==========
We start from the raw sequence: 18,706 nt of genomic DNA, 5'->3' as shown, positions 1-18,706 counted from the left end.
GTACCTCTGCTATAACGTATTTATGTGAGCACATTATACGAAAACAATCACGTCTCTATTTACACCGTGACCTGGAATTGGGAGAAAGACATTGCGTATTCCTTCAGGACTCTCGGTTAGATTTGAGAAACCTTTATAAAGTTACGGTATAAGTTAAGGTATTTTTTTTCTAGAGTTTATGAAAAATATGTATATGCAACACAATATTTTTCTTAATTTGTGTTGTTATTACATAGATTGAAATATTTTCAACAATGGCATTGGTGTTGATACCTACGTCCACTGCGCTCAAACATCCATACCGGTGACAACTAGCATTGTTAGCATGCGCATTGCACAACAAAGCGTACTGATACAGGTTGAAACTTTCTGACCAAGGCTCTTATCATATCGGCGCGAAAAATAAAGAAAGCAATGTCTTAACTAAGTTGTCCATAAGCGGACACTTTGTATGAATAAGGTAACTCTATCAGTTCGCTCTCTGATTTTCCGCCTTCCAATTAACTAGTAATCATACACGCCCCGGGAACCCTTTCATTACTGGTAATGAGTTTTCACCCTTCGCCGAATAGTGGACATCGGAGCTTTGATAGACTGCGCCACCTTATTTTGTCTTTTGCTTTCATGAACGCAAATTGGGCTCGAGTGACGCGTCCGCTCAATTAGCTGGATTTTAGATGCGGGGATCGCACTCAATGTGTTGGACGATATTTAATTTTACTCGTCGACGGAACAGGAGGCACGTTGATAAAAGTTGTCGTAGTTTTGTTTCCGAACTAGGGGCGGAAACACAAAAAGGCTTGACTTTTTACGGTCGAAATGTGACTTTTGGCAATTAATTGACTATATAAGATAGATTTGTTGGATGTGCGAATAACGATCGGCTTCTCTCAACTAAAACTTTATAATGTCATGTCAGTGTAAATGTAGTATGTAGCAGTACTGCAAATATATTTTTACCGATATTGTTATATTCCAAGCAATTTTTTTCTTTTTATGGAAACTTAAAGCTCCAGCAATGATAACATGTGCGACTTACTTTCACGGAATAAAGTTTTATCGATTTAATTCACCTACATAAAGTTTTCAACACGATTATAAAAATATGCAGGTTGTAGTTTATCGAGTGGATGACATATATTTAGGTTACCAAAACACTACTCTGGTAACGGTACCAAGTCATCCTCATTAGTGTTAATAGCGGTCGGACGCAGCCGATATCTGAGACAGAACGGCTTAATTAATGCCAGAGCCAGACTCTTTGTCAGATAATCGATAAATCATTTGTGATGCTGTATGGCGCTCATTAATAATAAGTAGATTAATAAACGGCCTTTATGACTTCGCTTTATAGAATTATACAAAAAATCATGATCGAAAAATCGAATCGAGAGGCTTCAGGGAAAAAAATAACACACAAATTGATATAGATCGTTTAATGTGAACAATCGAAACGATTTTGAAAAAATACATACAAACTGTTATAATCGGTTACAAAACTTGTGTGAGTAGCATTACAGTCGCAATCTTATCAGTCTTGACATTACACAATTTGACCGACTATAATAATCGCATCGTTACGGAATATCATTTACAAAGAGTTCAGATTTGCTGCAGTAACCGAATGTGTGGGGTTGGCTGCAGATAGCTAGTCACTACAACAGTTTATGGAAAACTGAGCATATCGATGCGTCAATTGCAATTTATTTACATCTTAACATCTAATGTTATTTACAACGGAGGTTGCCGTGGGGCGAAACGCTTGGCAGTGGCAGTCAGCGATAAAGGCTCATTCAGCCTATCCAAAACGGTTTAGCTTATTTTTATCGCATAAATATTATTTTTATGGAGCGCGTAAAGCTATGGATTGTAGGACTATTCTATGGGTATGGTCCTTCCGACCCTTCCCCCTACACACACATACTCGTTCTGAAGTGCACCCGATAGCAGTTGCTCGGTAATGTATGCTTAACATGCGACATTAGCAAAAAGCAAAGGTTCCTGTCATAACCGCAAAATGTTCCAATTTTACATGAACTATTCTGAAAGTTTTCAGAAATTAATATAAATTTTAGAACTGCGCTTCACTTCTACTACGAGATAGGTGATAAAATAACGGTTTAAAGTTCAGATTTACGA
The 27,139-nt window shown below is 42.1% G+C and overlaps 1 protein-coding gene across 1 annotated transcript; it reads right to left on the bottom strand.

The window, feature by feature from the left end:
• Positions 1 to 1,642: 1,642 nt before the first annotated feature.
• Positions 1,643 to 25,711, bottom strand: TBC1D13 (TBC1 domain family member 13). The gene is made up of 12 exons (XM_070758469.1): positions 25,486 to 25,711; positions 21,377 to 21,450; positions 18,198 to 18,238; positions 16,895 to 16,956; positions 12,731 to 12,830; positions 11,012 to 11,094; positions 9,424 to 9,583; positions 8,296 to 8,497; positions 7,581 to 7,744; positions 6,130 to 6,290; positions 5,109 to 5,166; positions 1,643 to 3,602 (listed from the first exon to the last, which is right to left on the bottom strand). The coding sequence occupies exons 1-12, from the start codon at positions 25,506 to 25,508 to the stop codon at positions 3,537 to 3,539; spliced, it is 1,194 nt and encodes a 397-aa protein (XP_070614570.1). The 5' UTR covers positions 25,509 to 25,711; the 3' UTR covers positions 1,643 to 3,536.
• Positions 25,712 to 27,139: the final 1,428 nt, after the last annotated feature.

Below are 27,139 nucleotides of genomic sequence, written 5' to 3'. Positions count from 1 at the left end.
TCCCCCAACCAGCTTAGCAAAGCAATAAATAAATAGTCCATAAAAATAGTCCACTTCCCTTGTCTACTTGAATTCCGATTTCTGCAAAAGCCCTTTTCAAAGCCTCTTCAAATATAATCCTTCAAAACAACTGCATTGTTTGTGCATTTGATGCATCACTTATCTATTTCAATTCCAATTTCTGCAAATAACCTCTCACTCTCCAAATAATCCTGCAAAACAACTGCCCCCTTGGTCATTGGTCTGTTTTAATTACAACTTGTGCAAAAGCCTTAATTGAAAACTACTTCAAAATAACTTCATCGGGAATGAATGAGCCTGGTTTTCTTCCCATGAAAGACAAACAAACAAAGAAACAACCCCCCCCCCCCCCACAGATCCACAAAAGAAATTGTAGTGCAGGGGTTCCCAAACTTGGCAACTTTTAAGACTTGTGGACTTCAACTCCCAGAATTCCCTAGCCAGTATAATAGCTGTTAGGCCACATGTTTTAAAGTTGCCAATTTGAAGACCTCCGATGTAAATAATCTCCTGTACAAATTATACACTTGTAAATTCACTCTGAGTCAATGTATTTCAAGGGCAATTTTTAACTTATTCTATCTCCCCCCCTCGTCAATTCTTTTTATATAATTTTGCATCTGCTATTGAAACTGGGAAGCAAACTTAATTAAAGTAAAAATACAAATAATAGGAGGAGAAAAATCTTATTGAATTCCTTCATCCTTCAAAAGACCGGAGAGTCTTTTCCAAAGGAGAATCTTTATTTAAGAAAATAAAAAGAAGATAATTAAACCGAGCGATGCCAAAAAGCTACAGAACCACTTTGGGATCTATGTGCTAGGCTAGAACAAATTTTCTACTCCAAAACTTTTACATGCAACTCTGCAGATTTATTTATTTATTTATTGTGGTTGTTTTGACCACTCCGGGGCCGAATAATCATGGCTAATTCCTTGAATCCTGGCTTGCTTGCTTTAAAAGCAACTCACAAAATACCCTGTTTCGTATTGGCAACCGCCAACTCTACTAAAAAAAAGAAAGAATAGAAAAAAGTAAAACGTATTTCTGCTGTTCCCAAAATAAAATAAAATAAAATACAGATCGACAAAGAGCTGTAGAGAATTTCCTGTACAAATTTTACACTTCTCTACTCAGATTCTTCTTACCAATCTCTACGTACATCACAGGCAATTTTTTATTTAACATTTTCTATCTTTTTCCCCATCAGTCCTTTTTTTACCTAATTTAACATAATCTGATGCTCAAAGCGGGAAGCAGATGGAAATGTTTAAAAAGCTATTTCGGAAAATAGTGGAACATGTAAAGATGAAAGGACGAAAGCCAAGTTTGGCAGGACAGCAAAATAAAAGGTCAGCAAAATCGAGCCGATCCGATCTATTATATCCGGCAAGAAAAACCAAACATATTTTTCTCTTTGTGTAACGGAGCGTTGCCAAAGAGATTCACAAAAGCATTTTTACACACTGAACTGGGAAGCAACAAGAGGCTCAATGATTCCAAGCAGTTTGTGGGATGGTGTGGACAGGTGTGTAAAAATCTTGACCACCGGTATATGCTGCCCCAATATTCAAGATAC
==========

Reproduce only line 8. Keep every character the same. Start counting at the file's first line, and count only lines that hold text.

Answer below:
Below are 27,139 nucleotides of genomic sequence, written 5' to 3'. Positions count from 1 at the left end.